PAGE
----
Size matters in theatre. No, I’m not referring to Simon Russell Beale’s comfortable girth, but to the size of the Olivier theatre’s vast stage, which adds something unique to this scintillating production of King Lear by Sam Mendes. The last time the National Theatre tackled this play, to my recollection, was in the 1990s, when Ian Holm played the crumbling monarch in a chamber production in the Cottesloe theatre. It was outstanding in its way, but Lear’s fall requires a bigger arena to capture its political dimensions, if it is not to be just a family drama.
The last time I saw the play was at the Almeida with Jonathan Pryce, but that too lacked the space to show the full dimensions of the play. Now Mendes has successfully projected Lear’s downfall on to a broad canvas. Lear’s hundred knights are all there on stage – at least most of them are – causing exactly the kind of mayhem that his daughters find so unpleasant. These black-uniformed thugs give the flavour of the Lear regime, a personal dictatorship resting on violence. Before the play opens, a ball of fire is projected over the stage. Gradually it is covered up in an eclipse which prefigures Lear’s own collapse into darkness. The opening scene in which the king announces his decision to divide his kingdom starts with Lear, a pot-bellied toad-like creature dressed in black, barking his commands into a microphone. Seated with his back to the audience, he confronts his plainly terrified family, who are lined up at a table facing him. Lear’s Britain is a conformist place, where dissent is not tolerated, as his faithful courtier Kent discovers to his cost. Lear’s mental fragility is apparent from the start as he flies into a rage at Cordelia’s failure to declare her love in the way he expects. Dictators want to be feared, but wanting to be loved is a weakness. Lear begins to turn over the furniture in his uncontrolled rage, and it’s clear the violence of his regime comes all from him.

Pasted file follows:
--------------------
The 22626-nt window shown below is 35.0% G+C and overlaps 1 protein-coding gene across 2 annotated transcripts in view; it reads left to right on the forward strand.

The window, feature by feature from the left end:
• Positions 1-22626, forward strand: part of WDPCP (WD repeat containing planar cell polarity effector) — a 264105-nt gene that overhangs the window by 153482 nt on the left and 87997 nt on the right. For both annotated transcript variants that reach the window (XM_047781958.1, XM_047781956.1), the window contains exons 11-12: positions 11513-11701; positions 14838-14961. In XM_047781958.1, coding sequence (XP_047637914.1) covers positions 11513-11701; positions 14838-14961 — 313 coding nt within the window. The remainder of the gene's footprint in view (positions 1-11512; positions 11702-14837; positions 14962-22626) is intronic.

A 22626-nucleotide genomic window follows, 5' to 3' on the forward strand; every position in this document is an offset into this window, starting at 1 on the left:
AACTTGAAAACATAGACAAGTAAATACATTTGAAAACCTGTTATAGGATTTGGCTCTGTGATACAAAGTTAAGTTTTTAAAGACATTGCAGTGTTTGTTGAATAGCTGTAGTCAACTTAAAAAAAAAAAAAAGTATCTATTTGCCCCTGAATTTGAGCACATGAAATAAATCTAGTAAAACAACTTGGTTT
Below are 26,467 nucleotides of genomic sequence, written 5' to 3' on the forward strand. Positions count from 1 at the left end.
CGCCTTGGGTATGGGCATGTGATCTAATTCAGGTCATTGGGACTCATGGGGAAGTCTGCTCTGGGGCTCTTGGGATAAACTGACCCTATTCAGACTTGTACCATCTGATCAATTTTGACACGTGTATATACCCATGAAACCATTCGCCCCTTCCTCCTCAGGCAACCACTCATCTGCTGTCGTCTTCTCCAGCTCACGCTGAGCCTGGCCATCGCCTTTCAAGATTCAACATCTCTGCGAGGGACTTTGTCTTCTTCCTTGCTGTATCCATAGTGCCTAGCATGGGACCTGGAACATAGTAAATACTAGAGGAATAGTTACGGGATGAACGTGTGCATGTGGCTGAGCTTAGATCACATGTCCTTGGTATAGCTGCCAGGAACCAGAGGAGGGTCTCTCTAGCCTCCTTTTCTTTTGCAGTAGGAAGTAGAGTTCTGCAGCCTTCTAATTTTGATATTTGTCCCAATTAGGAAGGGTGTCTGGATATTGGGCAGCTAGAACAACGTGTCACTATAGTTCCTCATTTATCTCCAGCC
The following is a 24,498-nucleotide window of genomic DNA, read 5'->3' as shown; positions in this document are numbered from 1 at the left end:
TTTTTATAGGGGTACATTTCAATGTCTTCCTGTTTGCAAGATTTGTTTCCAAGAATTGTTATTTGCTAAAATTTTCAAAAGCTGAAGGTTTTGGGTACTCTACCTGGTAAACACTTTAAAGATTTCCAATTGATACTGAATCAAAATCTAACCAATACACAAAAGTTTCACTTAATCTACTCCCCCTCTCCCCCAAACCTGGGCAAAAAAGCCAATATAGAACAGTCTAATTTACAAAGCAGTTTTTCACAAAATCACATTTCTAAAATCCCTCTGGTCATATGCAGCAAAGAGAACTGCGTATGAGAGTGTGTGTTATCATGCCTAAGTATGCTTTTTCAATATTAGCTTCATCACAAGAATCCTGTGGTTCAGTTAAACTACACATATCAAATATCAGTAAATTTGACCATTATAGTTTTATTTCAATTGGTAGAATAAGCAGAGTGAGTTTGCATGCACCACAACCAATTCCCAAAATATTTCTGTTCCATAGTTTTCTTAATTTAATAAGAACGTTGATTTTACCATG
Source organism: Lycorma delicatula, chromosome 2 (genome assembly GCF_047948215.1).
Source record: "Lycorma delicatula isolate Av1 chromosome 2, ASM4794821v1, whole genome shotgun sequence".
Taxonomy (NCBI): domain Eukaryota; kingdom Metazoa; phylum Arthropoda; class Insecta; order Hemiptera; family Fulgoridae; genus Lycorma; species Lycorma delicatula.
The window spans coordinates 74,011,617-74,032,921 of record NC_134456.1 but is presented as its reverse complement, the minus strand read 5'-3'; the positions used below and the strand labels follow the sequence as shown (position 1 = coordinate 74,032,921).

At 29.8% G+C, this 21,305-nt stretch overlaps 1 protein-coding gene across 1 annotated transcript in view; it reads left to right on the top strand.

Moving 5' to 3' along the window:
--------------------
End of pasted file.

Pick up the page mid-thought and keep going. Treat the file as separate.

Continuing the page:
Russell Beale’s performance is breathtaking. There really is no other word. Like Gielgud, he’s an actor who is always entirely himself – physically unmistakable and shaped like a teddy bear, but able to inhabit completely the part he is playing. I’ve seen him playing a wide variety of Shakespearean roles – Iago, Malvolio, Leontes, Hamlet, Benedick, Macbeth, Falstaff (on television) and most recently Timon of Athens. He’s been superb in all of them, but I think his Lear surpasses anything he has done before.
He’s backed by an extraordinary cast – perhaps a testament to the pulling power of Mendes as a director that actors compete to work with. Adrian Scarborough as the Fool and Stanley Townsend as Kent stand out, but there’s also a compelling Edmund/Edgar duo in Sam Troughton and Tom Brooke. As the ugly sisters Anna Maxwell Martin and Kate Fleetwood are compelling, with the former channelling the sexiness of Kate Moss and the latter a steely kind of political ambition. Fleetwood has the edge when it comes to audibility while Maxwell Martin is the more watchable. This modern dress production really is a modern dress production, not the kind of over-designed ahistorical mixture of centuries which to me often suggests that the director can’t quite get focused on what he wants to convey. Mendes stages the play as a parable of modern dictatorship. Think of Assad, Mubarak, Tito, Ceausescu (the last two of whom I remember reporting on at close quarters in the 1970s). Lear’s story is a sickening one with few redeeming features.
I saw what was only the second preview, so I shall break with my usual habit and refrain from plot spoiling. There’s a wonderful piece of theatrical invention which explains to the audience why the Fool plays no part in the final scenes of the play. I will say no more, except to point out that the entire run of this triumphant production is already sold out. No doubt there will be a long queue for returns.